Gone are the days when women blended into the background and minded their place. Nowadays, they are empowered and emboldened to speak their mind and give pushback when necessary, something more prominent in today’s workplace. The biggest challenge many companies are encountering is keeping a hold on their female leadership – an already underrepresented dynamic. The pandemic opened the eyes of many, showing that staying in a toxic work environment is not worth the stress or sacrifice on one’s well-being. Companies are seeing female workers leaving in droves, a vast majority being female leadership. So what is the issue? What is causing this, and what can companies do to lower this troubling statistic?
Female Leadership is Overwork, Undervalued
Women are often seen as more emotional than men. Women often connect with others on an emotional level, meaning female leaders are usually the ones who support and advocate for employee well-being. This results in higher retention rates and employee morale; however, they are not always rewarded or recognized for this effort. This is often something that upper management doesn’t pay any mind to since they only worry about the bottom line. Doing work that is not acknowledged while constantly being overworked can make one feel unappreciated. This could be why many female leaders leave to find a place where they are valued, celebrated, and supported in their job.
The Motherhood Penalty is nothing made of fiction. It is very much real and frequently happens in the workplace. Working mothers are often seen as distracted if they speak about their children, while working fathers who do the same are seen as caring and present fathers. It can be argued that the evolution of the workplace is moving backward instead of forward when it comes to finding ways to support working mothers. Women are often overlooked for promotions and leadership roles when they are expecting to have children or already have children. In fact, women will see a 4% decrease in pay per child versus the 6% increase that men will see. Women make up over 50% of the entry-level workforce, but there tends to be a drop-off in middle management, with few women making it to leadership positions. To think, in this day and age, women are afraid to consider having children since it could impact their career trajectory is sad and shows a bigger problem is at play.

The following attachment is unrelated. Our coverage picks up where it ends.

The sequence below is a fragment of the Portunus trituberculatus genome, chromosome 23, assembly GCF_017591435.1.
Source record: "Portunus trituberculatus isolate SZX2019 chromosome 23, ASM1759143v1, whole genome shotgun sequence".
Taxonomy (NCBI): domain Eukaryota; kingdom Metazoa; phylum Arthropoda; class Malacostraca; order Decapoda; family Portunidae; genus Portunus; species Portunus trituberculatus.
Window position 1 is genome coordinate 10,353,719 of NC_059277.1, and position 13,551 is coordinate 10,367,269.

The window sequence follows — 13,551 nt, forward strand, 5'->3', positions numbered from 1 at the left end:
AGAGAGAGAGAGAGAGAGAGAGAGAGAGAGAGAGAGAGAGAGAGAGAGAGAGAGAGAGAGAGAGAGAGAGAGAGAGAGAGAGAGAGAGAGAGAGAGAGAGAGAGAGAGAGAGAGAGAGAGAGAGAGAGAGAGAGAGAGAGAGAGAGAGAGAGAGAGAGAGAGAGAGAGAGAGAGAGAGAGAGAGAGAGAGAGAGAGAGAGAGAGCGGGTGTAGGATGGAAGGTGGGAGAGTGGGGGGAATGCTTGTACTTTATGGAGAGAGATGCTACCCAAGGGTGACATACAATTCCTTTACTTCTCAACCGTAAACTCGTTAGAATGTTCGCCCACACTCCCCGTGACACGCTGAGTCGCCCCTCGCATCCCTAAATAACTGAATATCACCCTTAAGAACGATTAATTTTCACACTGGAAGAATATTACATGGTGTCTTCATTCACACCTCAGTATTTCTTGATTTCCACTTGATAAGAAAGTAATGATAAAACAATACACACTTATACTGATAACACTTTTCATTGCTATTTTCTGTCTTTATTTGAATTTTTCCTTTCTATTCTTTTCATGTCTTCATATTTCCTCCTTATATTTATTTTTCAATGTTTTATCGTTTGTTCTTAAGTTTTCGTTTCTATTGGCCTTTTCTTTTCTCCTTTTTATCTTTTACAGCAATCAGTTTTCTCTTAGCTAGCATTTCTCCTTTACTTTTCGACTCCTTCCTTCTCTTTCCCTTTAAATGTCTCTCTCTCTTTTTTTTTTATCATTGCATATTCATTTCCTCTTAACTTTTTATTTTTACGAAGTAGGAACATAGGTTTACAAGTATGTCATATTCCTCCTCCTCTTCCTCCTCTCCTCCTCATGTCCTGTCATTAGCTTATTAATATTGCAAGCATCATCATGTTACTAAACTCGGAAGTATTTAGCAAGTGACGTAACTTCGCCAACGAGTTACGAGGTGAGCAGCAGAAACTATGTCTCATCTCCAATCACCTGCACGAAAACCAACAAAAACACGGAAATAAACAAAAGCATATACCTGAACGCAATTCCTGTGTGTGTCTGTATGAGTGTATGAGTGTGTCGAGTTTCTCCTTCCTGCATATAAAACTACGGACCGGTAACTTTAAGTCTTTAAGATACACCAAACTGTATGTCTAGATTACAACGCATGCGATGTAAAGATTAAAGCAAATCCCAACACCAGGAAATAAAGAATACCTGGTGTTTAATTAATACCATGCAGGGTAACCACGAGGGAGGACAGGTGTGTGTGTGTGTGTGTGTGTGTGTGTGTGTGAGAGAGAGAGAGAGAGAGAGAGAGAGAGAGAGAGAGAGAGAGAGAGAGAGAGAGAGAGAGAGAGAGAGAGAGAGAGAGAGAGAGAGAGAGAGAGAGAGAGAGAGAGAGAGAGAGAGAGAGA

Can We Save Female Leadership?
It’s one thing to understand the problem and another to do something about it. Companies are seeing their female leadership leave to pursue happiness and stability elsewhere. Being overworked and undervalued leads to burnout, which is a key reason many female workers and leaders seek opportunities elsewhere. With motherhood and lack of consideration forcing women to reevaluate their career paths, it’s no wonder many feel ostracized for choosing to be working mothers when it is often used to penalize them. Poor management and development also weigh in on this prominent issue. By providing more flexibility, opportunities to grow, and fair compensation for a job well done, we will see the rate of female leadership grow. It just takes someone to take that first step to ensure a better tomorrow.
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